Finally – source your data – when and where was it created? Recent data is best but 1-2 year old data is better than nothing. Keep in mind the typical variation in large markets rarely makes or breaks a company – your startup likely wouldn’t do anything different if the market size is 2 billion vs. 2.3 or 1.8 billion. Accuracy in market sizing increases in importance as addressable market size decreases.

6. Target Customers: Explain who your customers would be – both those that would purchase the product or service from you as well as those that would ultimately use the product or service if relevant. Do you know how to segment and define your target customers? What makes them similar and in what ways are they different? Not everyone will be a potential customer – there is no product or service that “everyone” needs. (Not even water – I have friends who live on cola and beer and wouldn’t dream of drinking that clear water stuff – bottled or tap)

7. Competition: Important rule – everyone has competition. Do not even think about saying that you have no competition – even if nobody else offers what you offer you’ll still have competition for the time and money your customers have. Even apathy is competition – a lazy customer that doesn’t bother to accept your solution means you just lost a sale to whatever else they decided to do – TV, play station or napping etc. What would they do if your product or service didn’t exist? Would they fill the need or ignore it? What other companies could become competition overnight?

8. Financial/ Business Model/ Revenue source: Simply put – how do you plan to make money– Direct/Indirect sale? Your sales team vs. VAR/Partner sales team? Licensing? Revenue sharing? and how much over 1-3 years?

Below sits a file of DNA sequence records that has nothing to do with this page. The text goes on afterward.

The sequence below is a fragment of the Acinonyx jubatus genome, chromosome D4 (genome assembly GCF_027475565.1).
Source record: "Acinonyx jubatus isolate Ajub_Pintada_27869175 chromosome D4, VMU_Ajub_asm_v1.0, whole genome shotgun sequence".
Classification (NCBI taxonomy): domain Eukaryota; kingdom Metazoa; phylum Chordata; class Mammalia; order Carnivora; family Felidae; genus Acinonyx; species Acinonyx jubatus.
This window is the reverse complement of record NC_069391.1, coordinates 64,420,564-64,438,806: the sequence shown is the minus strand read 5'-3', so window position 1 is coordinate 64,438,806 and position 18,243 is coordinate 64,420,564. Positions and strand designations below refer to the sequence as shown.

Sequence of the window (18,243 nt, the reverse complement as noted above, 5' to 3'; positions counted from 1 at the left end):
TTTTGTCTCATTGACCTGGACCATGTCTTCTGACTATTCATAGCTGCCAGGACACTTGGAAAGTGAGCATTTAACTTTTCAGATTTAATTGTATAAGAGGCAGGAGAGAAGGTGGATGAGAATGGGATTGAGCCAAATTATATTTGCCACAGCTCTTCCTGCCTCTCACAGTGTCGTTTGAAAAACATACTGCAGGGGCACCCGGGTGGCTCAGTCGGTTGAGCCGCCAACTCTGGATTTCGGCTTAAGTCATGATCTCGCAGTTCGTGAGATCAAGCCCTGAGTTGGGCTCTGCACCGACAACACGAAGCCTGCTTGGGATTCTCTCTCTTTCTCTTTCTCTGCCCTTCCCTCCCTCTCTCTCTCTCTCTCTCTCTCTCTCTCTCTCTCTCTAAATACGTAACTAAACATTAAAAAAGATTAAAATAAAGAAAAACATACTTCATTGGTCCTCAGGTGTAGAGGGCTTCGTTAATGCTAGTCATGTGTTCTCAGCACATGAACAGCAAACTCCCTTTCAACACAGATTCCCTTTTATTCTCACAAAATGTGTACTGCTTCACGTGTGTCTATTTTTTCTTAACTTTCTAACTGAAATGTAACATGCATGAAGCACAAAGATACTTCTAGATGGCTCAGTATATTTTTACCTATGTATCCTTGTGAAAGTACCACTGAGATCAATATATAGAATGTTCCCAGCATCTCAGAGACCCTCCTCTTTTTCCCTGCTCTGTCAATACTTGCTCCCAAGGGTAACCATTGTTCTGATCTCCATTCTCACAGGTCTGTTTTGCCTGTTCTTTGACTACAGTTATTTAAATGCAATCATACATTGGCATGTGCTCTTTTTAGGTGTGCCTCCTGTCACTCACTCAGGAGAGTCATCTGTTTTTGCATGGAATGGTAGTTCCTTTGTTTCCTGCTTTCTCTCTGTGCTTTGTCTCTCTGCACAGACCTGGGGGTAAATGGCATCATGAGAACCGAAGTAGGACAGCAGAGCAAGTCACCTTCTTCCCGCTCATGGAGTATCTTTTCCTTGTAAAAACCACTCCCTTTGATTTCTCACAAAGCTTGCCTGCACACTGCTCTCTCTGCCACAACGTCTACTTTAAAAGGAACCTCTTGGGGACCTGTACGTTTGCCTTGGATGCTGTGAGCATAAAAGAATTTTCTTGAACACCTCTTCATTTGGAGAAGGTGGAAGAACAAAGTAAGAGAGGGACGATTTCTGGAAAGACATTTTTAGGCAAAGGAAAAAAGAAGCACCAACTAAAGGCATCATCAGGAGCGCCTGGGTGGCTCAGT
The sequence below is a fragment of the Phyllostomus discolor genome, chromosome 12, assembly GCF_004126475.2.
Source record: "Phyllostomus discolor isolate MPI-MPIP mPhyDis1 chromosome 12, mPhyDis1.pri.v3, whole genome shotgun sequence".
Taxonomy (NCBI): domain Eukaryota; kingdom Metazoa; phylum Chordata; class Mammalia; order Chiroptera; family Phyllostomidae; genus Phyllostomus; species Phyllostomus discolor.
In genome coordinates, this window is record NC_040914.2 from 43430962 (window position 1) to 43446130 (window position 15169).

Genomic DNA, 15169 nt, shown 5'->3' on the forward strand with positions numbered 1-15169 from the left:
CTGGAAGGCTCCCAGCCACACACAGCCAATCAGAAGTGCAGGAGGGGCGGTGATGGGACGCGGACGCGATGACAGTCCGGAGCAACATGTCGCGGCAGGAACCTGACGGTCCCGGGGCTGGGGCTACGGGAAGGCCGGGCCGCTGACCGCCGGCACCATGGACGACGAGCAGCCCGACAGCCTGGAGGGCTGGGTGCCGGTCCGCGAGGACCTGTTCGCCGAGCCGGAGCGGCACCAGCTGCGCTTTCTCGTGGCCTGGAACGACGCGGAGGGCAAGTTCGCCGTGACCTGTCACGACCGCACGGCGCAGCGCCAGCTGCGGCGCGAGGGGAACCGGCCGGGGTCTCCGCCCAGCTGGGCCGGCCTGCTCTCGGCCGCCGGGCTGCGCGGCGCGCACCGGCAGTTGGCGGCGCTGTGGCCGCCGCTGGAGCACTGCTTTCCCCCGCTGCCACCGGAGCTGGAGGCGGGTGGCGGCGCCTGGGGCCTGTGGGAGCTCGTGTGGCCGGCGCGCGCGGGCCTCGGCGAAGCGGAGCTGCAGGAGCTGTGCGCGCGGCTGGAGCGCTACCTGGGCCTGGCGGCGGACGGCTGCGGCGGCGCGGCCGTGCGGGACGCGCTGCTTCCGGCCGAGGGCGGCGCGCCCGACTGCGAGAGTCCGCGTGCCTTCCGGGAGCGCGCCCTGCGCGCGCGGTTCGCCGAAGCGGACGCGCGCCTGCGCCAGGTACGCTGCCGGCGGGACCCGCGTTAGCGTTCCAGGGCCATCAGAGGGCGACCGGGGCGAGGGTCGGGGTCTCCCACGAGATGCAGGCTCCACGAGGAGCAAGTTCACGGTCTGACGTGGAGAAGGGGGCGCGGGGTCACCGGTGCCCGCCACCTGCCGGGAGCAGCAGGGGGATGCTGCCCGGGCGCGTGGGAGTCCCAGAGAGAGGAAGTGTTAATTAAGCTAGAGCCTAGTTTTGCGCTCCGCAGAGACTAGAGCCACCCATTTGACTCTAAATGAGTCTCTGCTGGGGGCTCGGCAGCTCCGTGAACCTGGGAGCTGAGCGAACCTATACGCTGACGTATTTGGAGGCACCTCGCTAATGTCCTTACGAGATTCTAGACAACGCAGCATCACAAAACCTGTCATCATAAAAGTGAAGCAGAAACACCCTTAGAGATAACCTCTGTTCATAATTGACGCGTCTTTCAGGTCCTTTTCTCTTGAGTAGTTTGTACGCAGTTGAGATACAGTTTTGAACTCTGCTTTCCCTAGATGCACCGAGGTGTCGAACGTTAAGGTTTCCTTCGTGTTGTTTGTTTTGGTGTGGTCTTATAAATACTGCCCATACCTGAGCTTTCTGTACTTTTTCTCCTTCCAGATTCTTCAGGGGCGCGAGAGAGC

9. Funding history: Formal and informal sources of funds so far – Angels? VC’s? Your bank account? Grandma’s pension? How much has been raised and/or spent in pursuit of the startup’s goals – cash vs. deferred compensation etc. (FYI – don’t worry – we won’t tell your spouse how much you’ve really spent so far – we have a vested interest in keeping our entrepreneurs alive)

10. Development Status/Major Milestones Roadmap: What have you accomplished and what are the next major items that need to be developed to get to market? We are looking both to see that you have an understanding of how to plan and assess the work at hand as well as the timing aspect.

11. Management Team: Your basic management bio’s here – who you are and what you’ve done in past lives. We’ll be looking for a team that has relevant experience and some history of success (as well as the ability to learn from failures).and is coachable.

12. Advisory Board: This is where you prove that you know the industry and they know and respect you. Advisors that are experts in your industry and can offer proper guidance; advice and contacts are worth their weight in gold.

13. Funding Request: How much money do you think you’ll need to reach your next major milestones? Will the funding you want get you to proof of concept? Beta trials? General acceptance with a real customer? Profitability? It’s great to see detailed financials if you have them but we wouldn’t expect the very early stage companies to have much of this yet.

14. Use of Funds: It is important to understand specifically what you will spend the money on as well as what that actually buys you (what milestones will you achieve with X funds etc.) Do intend to pay back deferred salaries for the development team? Are there any broker fee’s to consider?

I hope that this outline is useful in explaining the areas of a business plan that investors generally need to consider. Wishing you all the best!

Geoffrey Nevine — IT Services and IT Consulting